The White House submitted its National Security Strategy to Congress on Friday, outlining a vision for American foreign policy that looks beyond the recently ended wars in Iraq and Afghanistan to the new challenges of the 21st century.
"Violent extremism and an evolving terrorist threat raise a persistent risk of attacks on America and our allies," the strategy report warns. "Escalating challenges to cybersecurity, aggression by Russia, the accelerating impacts of climate change, and the outbreak of infectious diseases all give rise to anxieties about global security. We must be clear-eyed about these and other challenges and recognize the United States has a unique capability to mobilize and lead the international community to meet them."
The report repeats President Obama's line, delivered in his recent State of the Union address, that "America must lead," saying the security and prosperity of the global system depends on it. As evidence, the report cites the campaign by the U.S. and its allies to "degrade and ultimately defeat" extremists with the Islamic State of Iraq and Syria, the U.S.-led efforts to end the outbreak of Ebola in West Africa, and the effort by the U.S. and Europe to impose a cost on Russia's aggression vis-à-vis Ukraine. It pledges a redoubled effort on all those fronts.
The report touches on two recent flash points - nuclear negotiations with Iran and the reopening of formal relations with Cuba after more than 50 years of hostility - and it pledges to double down on administration policy on both fronts. On Iran, the report reaffirms the administration's desire to "achieve a comprehensive and verifiable deal that assures Iran's nuclear program is solely for peaceful purposes." It hails the economic sanctions that brought Iran to the bargaining table and opened "space for a diplomatic resolution," and it notes that some of those sanctions have been rolled back as talks continue. But it reiterates that "all options" remain on the table to prevent the country from obtaining a nuclear weapon.
Republicans and some Democrats in Congress have pushed for a new round of sanctions to hold Iran's feet to the fire, but the president has pledged a veto, saying any new punitive action could jeopardize the prospect of a deal.
On Cuba, the report says the administration aims to "advance our new opening to Cuba in a way that most effectively promotes the ability of the Cuban people to determine their future freely." President Obama's decision to reopen talks with Cuba in December opened a rift in Congress between supporters who believed the old approach simply wasn't working, and foes who saw the move as a concession to dictatorship.
The report also covers elements of America's economic strategy that have a global impact, including the push to open trans-Pacific and trans-Atlantic free trade deals, and the effort to reduce energy consumption and curb global carbon emissions. It describes climate change as an "urgent and growing threat" and says the U.S. is "leading efforts at home and with the international community to confront this challenge." It commends America's own reduction in carbon emissions and marks the recent deal between the U.S. and China to curb future emissions. It pledges an effort to secure an "ambitious new global climate change agreement to shape standards for prevention, preparedness, and response over the next decade."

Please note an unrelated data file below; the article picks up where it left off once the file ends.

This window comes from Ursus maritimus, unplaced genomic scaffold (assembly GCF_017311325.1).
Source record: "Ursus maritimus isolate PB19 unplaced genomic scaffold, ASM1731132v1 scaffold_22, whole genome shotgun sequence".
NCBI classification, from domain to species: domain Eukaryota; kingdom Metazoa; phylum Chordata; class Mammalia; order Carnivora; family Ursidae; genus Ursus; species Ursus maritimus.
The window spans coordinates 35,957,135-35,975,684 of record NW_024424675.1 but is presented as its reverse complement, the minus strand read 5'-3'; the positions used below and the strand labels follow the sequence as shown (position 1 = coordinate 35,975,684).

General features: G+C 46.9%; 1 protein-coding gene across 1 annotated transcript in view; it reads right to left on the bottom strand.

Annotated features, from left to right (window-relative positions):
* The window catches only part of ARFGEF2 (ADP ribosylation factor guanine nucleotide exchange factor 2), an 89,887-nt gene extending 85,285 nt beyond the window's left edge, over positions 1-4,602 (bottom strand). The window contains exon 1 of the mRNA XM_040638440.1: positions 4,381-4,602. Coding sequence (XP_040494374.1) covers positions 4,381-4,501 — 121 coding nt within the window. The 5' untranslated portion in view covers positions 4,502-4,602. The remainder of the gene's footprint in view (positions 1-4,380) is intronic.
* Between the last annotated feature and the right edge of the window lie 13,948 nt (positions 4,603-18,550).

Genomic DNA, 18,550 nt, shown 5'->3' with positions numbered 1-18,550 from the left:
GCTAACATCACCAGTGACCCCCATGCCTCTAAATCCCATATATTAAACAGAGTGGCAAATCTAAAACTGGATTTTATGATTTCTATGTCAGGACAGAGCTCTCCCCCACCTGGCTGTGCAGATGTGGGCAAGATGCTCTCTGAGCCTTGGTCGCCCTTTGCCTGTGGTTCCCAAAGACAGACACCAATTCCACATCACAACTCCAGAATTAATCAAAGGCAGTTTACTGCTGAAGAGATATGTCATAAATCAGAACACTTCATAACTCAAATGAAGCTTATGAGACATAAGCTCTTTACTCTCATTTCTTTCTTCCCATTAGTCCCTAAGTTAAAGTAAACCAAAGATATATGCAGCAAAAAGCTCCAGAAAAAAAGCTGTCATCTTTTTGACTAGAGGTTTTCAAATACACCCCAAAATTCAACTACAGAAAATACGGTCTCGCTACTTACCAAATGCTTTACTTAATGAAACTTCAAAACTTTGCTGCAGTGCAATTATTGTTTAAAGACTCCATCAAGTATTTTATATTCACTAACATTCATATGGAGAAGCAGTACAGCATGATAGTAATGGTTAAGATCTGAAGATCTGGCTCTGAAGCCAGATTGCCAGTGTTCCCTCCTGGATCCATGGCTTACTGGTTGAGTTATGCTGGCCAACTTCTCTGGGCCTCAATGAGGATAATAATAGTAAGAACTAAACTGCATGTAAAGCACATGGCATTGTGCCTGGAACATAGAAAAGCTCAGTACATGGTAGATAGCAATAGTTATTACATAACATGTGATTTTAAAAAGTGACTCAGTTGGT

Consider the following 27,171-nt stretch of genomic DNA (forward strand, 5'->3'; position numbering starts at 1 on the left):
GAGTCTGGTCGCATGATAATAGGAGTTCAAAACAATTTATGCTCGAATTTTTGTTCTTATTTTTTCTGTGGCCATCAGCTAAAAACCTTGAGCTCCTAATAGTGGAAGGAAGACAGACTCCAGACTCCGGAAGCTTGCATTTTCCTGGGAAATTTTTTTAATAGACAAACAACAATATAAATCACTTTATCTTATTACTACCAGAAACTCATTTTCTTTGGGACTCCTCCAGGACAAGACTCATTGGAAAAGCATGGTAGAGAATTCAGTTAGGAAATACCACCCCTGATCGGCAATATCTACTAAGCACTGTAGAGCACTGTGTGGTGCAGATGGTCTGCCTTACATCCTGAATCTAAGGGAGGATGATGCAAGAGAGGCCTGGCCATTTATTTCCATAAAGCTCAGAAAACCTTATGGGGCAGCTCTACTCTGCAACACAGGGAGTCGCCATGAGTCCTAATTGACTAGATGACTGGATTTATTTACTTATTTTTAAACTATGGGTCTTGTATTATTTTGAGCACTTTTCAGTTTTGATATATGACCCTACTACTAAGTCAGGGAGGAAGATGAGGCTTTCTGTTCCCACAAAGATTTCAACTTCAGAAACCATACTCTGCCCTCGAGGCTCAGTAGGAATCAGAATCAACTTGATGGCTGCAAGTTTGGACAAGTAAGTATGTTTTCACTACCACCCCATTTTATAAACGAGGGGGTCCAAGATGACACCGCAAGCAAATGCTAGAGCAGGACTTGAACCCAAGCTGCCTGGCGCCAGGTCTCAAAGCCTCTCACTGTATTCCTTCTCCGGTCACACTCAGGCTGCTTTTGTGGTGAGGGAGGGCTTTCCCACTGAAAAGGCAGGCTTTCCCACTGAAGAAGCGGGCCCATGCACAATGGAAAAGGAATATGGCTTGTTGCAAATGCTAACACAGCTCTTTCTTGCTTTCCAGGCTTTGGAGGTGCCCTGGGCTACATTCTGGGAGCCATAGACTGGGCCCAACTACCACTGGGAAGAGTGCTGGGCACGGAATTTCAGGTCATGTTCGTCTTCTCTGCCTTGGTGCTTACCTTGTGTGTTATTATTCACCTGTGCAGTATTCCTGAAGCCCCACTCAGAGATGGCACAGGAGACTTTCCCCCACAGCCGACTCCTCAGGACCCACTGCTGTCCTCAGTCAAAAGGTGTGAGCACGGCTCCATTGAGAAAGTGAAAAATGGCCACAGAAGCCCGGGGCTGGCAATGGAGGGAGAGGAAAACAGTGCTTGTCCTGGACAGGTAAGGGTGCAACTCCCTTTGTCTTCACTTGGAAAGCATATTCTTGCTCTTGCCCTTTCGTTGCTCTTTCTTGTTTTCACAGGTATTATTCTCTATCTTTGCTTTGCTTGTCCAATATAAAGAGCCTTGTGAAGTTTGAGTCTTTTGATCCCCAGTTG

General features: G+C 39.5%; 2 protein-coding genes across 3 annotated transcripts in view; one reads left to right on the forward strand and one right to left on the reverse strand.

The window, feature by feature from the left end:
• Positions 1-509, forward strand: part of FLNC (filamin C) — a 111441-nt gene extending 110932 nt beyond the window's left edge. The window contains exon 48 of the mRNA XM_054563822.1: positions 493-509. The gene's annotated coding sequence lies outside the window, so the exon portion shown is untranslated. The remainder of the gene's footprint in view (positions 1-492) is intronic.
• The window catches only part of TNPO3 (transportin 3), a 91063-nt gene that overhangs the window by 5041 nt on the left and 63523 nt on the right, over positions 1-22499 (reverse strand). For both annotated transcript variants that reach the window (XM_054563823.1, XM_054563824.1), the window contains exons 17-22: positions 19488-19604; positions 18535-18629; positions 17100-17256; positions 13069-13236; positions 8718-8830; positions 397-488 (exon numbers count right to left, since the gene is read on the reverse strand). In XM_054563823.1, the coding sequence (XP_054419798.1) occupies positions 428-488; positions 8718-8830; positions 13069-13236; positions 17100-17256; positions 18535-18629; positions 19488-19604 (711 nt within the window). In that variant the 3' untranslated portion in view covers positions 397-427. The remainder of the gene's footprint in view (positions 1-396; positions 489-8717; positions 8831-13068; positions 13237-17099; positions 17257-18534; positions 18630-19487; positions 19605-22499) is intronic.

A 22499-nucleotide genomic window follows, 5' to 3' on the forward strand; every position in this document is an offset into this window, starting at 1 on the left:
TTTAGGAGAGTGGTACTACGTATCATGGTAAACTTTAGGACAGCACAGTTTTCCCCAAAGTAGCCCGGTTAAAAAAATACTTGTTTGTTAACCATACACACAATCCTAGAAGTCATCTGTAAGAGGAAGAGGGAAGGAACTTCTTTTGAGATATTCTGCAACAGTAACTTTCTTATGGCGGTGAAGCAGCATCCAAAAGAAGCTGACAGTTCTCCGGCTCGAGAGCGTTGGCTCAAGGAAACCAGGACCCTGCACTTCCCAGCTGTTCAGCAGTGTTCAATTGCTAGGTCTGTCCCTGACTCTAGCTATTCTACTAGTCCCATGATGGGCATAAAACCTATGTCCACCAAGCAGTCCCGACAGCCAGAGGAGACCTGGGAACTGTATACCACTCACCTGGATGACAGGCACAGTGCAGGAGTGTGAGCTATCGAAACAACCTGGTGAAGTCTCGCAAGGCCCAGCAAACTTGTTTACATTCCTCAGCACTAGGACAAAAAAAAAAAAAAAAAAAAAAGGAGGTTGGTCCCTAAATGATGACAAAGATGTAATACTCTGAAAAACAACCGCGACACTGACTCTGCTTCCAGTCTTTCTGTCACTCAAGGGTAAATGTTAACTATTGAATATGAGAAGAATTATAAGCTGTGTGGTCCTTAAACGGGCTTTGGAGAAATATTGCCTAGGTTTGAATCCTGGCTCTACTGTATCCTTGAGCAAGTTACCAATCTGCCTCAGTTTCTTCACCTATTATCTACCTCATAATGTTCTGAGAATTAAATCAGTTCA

And though the pending free trade deals have sparked skepticism - and in some cases, outright opposition - from lawmakers in the president's own party, the report doesn't back down from the efforts to secure them. "We believe trade agreements have economic and strategic benefits for the United States," it states. "We will therefore work with the Congress to achieve bipartisan renewal of Trade Promotion Authority and to advance a trade agenda that brings jobs to our shores, increases standards of living, strengthens our partners and allies, and promotes stability in critical regions." Perhaps to reassure the skeptics, the report touts the need for any trade deal to uphold strong labor rights and environmental standards.
The report covers a vast scope of American interests and flash points around the world, providing a 10,000-foot view of the complicated, painstaking process of U.S. statecraft. It doesn't reinvent the wheel on any particular issue, but it offers a holistic view of where the U.S. has been and where it's going as a sometimes-chaotic world lurches forward.
"This is an ambitious, but achievable agenda, especially if we continue to restore the bipartisan center that has been a pillar of strength for American foreign policy in decades past," report says in its conclusion.
The president is required to submit such a national security strategy annually to the Congress under the National Security Act of 1947, but in recent years, the report has frequently been submitted late or not at all. The last (and only other) report issued under Mr. Obama came in 2010, and former President George W. Bush submitted a report only twice during his presidency - in 2002 and in 2006. Former Presidents Bill Clinton and George H.W. Bush both neglected to submit the report during at least one year of their presidencies.